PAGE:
About this talk
Shunryu Suzuki Lecture from the July, 1965 Wind Bell The Hekigan Roku, translated into English by R.D.M. Shaw under the title of The Blue Cliff Records, is a famous collection of 100 koan stories compiled by Setcho Juken (A.D. 980-1052), who added an "Appreciatory Word" to each one. A later Zen Master, Engo Kokugon (A.D. 1063-1135) added his "Introductory Word" as a kind of Preface to each Main Subject. The following is a translation and commentary of Main Subject No. 86 by Reverend Suzuki.
Checked by Gordon Geist using the Shaw translation Suzuki used- 1999 *** File name: 65-07-00: Blue Cliff Records-86, Ummon's Store-Room And Temple Gate - Commentary pdf added 8-09 (based on student notes)I think I put that in there and now after having read over them think he was more involved in what went into the Wind Bell, even mentioned writing something for it. I think it's better not to have that note.11/10/14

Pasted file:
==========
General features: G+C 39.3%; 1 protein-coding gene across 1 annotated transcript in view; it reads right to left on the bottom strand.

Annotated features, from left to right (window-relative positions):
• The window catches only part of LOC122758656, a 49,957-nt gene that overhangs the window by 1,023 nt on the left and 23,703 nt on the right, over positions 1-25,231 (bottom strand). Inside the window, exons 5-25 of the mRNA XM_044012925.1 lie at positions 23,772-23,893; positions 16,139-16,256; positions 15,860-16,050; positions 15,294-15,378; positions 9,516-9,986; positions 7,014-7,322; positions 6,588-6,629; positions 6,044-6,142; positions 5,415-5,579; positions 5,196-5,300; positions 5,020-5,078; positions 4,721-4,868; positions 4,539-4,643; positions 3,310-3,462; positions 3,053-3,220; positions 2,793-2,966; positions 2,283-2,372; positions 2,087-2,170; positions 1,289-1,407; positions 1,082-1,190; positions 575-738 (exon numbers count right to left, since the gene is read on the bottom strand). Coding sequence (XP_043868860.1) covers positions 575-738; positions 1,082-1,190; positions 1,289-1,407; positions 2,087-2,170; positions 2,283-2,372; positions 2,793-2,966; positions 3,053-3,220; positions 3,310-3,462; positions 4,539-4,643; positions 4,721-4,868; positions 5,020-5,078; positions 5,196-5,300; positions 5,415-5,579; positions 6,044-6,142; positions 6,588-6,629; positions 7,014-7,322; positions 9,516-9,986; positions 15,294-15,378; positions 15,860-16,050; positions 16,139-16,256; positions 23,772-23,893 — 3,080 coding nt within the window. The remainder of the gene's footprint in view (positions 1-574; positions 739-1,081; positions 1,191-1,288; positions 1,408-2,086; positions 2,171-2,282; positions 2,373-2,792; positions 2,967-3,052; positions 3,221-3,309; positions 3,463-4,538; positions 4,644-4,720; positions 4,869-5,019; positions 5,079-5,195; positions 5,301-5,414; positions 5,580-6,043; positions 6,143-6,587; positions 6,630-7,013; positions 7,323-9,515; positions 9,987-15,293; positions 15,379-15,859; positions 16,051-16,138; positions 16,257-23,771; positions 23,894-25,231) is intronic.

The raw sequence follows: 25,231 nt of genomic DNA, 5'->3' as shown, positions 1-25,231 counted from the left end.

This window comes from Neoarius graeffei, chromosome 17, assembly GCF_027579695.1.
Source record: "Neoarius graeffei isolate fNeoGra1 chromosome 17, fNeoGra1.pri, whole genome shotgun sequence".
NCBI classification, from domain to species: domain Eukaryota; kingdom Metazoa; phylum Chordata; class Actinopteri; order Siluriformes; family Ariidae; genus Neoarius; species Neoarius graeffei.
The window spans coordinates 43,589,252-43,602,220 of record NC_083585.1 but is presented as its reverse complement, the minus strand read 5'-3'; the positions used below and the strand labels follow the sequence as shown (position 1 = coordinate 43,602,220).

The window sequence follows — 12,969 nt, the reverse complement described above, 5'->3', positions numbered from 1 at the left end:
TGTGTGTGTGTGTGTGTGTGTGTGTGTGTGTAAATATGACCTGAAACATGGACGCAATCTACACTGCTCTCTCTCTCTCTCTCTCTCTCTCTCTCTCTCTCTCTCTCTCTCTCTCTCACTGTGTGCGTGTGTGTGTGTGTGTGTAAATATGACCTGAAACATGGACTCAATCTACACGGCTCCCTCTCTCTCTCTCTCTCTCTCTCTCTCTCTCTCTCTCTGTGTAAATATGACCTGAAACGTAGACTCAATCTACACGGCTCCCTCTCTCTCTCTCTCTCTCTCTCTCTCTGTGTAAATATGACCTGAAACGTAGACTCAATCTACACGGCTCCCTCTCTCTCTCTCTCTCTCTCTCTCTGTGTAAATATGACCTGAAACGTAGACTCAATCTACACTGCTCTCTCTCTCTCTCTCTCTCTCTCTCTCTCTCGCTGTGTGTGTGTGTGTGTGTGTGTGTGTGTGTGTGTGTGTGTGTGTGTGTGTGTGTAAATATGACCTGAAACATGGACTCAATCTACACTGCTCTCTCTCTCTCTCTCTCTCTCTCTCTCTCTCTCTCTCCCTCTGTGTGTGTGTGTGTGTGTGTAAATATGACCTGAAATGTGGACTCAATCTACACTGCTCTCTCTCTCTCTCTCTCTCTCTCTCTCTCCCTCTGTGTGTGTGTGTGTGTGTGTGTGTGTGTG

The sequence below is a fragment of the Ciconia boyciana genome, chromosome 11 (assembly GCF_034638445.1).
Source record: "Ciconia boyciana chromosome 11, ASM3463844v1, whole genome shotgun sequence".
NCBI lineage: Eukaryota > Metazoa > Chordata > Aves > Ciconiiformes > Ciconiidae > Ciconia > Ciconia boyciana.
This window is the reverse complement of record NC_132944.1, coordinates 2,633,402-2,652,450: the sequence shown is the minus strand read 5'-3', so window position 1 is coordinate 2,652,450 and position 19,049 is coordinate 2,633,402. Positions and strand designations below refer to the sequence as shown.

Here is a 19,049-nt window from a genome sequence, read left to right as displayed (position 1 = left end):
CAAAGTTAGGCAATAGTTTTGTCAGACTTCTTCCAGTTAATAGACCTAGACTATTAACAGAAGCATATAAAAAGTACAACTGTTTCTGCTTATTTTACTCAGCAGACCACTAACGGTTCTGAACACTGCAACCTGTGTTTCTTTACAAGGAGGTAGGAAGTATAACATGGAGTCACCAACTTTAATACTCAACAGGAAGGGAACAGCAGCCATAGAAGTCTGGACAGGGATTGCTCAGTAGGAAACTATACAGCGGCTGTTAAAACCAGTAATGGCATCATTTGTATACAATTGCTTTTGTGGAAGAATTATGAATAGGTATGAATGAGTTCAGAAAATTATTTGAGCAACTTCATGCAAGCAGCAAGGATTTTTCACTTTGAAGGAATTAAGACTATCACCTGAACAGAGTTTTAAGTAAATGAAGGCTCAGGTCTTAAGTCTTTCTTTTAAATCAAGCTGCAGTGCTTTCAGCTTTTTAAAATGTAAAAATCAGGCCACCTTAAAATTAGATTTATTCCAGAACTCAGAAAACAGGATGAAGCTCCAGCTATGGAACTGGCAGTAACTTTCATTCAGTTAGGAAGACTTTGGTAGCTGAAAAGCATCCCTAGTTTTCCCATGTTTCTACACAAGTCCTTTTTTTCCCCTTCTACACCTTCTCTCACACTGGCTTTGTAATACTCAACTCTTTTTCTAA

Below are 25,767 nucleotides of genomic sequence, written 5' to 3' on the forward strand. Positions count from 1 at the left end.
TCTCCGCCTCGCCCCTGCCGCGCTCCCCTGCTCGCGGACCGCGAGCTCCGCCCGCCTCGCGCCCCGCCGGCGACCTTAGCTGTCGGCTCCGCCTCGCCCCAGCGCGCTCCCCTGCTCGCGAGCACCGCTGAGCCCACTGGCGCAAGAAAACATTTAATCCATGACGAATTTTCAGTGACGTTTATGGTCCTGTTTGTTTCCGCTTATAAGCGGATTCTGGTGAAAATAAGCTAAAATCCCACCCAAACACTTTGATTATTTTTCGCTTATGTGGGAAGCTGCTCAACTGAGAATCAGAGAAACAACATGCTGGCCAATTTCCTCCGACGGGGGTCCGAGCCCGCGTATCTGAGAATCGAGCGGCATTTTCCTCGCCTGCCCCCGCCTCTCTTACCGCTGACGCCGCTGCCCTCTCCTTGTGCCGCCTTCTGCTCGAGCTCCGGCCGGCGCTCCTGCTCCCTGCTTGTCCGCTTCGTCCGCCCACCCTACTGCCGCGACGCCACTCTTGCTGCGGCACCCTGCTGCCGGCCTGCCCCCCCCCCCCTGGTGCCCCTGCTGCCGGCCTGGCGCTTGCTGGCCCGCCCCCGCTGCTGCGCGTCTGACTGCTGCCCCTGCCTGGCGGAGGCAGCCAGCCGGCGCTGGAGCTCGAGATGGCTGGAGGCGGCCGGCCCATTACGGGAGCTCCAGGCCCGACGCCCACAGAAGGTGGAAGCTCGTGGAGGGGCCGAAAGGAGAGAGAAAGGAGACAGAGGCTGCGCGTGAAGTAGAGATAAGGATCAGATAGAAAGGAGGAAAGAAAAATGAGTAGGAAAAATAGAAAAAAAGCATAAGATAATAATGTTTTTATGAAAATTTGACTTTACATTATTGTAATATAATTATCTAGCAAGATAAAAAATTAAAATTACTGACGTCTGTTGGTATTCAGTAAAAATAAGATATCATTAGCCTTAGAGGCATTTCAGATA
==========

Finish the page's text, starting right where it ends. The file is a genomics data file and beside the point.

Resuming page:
Transcript:Unmon Bunen (?-949) was a disciple of Seppo and founder of the Unmon School, one of five schools of Chinese Zen Buddhism (Rinzai, Igyo, Unmon, Hogen, and Soto). During the political confusion at the end of the T'ang Dynasty all the major schools of Chinese Buddhism (Tendai, Hosso, Ritsu, and Shingon) were in decline, except Zen, which was strengthened by the persecutions and the difficulty in traveling to escape persecution and to visit various Zen Masters. The hard practice of Seppo and Unmon during that time has been and still is a good example for all Zen students. Introductory Word: Introducing Engo said: To control the world without omitting a single feather, to stop all the streams of passion without losing a single drop, this is the great teacher's activity. If you open your mouth (in a dualistic sense) in his presence, you will fall into error. Hesitate and you will be lost. Who has eyes to penetrate barriers of this kind? Ponder the following. Commentary by Master Suzuki: "Control" needs some explanation. The man who has realized the wisdom and virtue of the single-Buddha-mind in which every existence is one, does not think, speak, or act in a dualistic way because his view of things, including himself, is based on the Inmost request (the activity of Buddha-nature, or the experience of Buddha-nature as the inmost request) of the self-sufficient Mind. Things are usually viewed as either positive or negative, material or spiritual, objective or subjective. The positive materialistic way of life may be more common and naïve than the so-called negative spiritual way of life, and may involve us in innocent but terrible competition. Eventually this competition requires from itself a restrictive power. At least a person in a summer resort cannot be regarded in the same light as a deer in the mountains. In the negative way of life there may be a resistance to materialistic power or an indefinite feeing of helplessness in the face of materialistic power. Although amicable and sweet, the more primitive materialistic man is doomed to feel criticized by himself and by others (from inside and outside his heart). Although pure and immaculate, the spiritual man will be condemned completely by material power insensitive to any spiritual subtlety, or he will become lost in a sort of materialistic merry-go-round. Accommodation of these two opposite aspects will not satisfy our inmost desire. When such accommodation is successful it will result in depravity. When the accommodation is unsuccessful, the friction of the opposites will kindle a formidable destructive fire. It is impossible to ignore these contradictory aspects of our visible world, because they are based on our inmost request for life. A deeper understanding transcending successful or unsuccessful accommodation of these aspects is needed. Even though everything is observed through sense organs in a necessarily dualistic way, it is possible to not be limited by the duality of the sense world. It may come through hard practice, but the ordinary observation of our world with our sense organs is at the same time holy. In the realm of real experience beyond intellectual formulation there is no material or spiritual view. The free activity of the mind and the pursuit of material power is our inmost request. The idea of matter and spirit are intellectual formulations which are seen to be non-existent when we return to the genuine empirical world in which there is no subjective mind or objective material. What really exists is our inmost request—always in incessant activity. In the realm of thinking this inmost request takes the form of mind and its objects. In true living or experience, which is Zen, the activity of thinking and the everyday empirical world is one there, before reflective thinking takes place. The inmost request plus nothing is our true existence. There is nothing to control or nothing to lose. Main Subject: Attention! Unmon introducing the subject said, "Although everyone has the 'Light' within himself, it cannot be seen in one's 'UTTER DARKNESS'. Now what do you think I mean by the 'Light' of everyone?" As no one could answer he said, "A temple store house or a gate." Then after a while he said, "It would be better not to say anything, even if it is a good remark." Note: By 'Light' Unmon meant essential mind or Buddha-mind. Zen Master Dogen said, "Buddha light does not mean blue, yellow, red, or white light. It means the great original light in which plants, trees, and land are perpetually shining." This essential mind cannot be recognized by our five senses or mental faculties. However, all our thoughts and sensations are based on this original vitality. It is because of this vital request (before any empirical thinking) that our mental and physical faculties serve their purpose just as birds know when and where to fly. Because of this innermost request we know what is good and what is bad as a fish knows where to lay its tremendous number of eggs without knowing why. We want to know when this cosmic world started; but even if we knew the answer to this mystery, we do not know in the same way the answer to why we want to know. The mystery of why we pursue truth in the spiritual world, or physical pleasure in the material world, should be understood as the vital request of our true nature. Our spiritual and physical pursuit of life is always carried on in the realm of duality and this is the ultimate cause of our suffering in this world (four noble truths). This cause of suffering appears to be dualistic only in the empirical world. But in reality—in Zen practice—beyond intellectual formulation, there is no duality. This freedom does not come from outside nor is it the result of practice. In fact practice is meaningful and joyous because of this freedom. Practice vitalized by our inmost request is self-joyous practice. This practice covers everyday dualistic life. Duality should be realized as oneness, and oneness should be manifested as duality. The joyous continuous effort to realize the oneness of duality is the way to obtain vital religious freedom. Only when we find ourselves actualizing this freedom by practice do we find the incessant shedding forth of Buddha light in our life. The light should not be sought in the visible objective world in a dualistic way. It is necessary to actualize this light in your everyday life by your perpetual effort. Thus Unmon said, "Temple storehouse and temple gate." But in order to prevent all the disciples, the idle seekers, from being attracted by tentative answers and then forgetting themselves in dualistic thinking, he added, "Even an excellent word is not better than saying nothing." Appreciatory Word of Setcho: Each one has his own light. But I have toiled to make myself clear to all of you about the ABSOLUTE DARKNESS where there are neither flowers nor the shadows of trees. However, when anyone wants to see, who will not see? Only when one does not see, does one see. Note by Master Suzuki: Before I add my note, you have understood all about it.